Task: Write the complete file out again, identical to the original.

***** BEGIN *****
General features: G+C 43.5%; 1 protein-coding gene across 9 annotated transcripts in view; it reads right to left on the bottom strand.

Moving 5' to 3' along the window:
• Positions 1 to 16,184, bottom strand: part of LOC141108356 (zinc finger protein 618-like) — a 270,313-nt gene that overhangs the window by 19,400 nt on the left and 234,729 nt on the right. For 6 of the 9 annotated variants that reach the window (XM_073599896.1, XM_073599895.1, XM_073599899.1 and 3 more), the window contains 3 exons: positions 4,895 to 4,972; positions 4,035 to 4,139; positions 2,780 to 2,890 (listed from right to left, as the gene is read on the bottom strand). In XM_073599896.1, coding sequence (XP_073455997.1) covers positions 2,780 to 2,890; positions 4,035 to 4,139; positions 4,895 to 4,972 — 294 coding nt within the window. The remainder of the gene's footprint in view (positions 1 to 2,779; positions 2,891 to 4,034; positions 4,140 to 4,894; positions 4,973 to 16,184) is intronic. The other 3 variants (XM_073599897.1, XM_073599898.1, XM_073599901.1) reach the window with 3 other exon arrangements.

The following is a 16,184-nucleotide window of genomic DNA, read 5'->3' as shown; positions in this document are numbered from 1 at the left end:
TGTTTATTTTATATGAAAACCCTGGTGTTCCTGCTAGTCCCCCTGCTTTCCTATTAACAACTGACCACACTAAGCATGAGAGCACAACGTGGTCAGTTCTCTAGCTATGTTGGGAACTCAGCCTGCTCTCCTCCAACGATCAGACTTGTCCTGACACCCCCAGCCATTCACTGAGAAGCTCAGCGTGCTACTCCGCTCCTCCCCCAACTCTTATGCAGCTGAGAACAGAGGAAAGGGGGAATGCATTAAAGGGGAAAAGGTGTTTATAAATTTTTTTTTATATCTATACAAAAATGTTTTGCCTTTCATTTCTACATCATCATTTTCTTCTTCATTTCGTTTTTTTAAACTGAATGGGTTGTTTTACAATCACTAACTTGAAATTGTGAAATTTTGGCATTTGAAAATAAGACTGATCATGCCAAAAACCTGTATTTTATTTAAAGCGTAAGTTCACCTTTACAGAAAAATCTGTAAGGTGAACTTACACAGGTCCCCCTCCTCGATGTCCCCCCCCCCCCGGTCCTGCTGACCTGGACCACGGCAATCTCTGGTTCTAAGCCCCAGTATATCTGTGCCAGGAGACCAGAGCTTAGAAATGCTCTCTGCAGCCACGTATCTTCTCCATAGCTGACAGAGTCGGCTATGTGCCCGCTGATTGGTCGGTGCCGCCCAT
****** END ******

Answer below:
General features: G+C 43.5%; 1 protein-coding gene across 9 annotated transcripts in view; it reads right to left on the bottom strand.

Moving 5' to 3' along the window:
• Positions 1 to 16,184, bottom strand: part of LOC141108356 (zinc finger protein 618-like) — a 270,313-nt gene that overhangs the window by 19,400 nt on the left and 234,729 nt on the right. For 6 of the 9 annotated variants that reach the window (XM_073599896.1, XM_073599895.1, XM_073599899.1 and 3 more), the window contains 3 exons: positions 4,895 to 4,972; positions 4,035 to 4,139; positions 2,780 to 2,890 (listed from right to left, as the gene is read on the bottom strand). In XM_073599896.1, coding sequence (XP_073455997.1) covers positions 2,780 to 2,890; positions 4,035 to 4,139; positions 4,895 to 4,972 — 294 coding nt within the window. The remainder of the gene's footprint in view (positions 1 to 2,779; positions 2,891 to 4,034; positions 4,140 to 4,894; positions 4,973 to 16,184) is intronic. The other 3 variants (XM_073599897.1, XM_073599898.1, XM_073599901.1) reach the window with 3 other exon arrangements.

The following is a 16,184-nucleotide window of genomic DNA, read 5'->3' as shown; positions in this document are numbered from 1 at the left end:
TGTTTATTTTATATGAAAACCCTGGTGTTCCTGCTAGTCCCCCTGCTTTCCTATTAACAACTGACCACACTAAGCATGAGAGCACAACGTGGTCAGTTCTCTAGCTATGTTGGGAACTCAGCCTGCTCTCCTCCAACGATCAGACTTGTCCTGACACCCCCAGCCATTCACTGAGAAGCTCAGCGTGCTACTCCGCTCCTCCCCCAACTCTTATGCAGCTGAGAACAGAGGAAAGGGGGAATGCATTAAAGGGGAAAAGGTGTTTATAAATTTTTTTTTATATCTATACAAAAATGTTTTGCCTTTCATTTCTACATCATCATTTTCTTCTTCATTTCGTTTTTTTAAACTGAATGGGTTGTTTTACAATCACTAACTTGAAATTGTGAAATTTTGGCATTTGAAAATAAGACTGATCATGCCAAAAACCTGTATTTTATTTAAAGCGTAAGTTCACCTTTACAGAAAAATCTGTAAGGTGAACTTACACAGGTCCCCCTCCTCGATGTCCCCCCCCCCCCGGTCCTGCTGACCTGGACCACGGCAATCTCTGGTTCTAAGCCCCAGTATATCTGTGCCAGGAGACCAGAGCTTAGAAATGCTCTCTGCAGCCACGTATCTTCTCCATAGCTGACAGAGTCGGCTATGTGCCCGCTGATTGGTCGGTGCCGCCCAT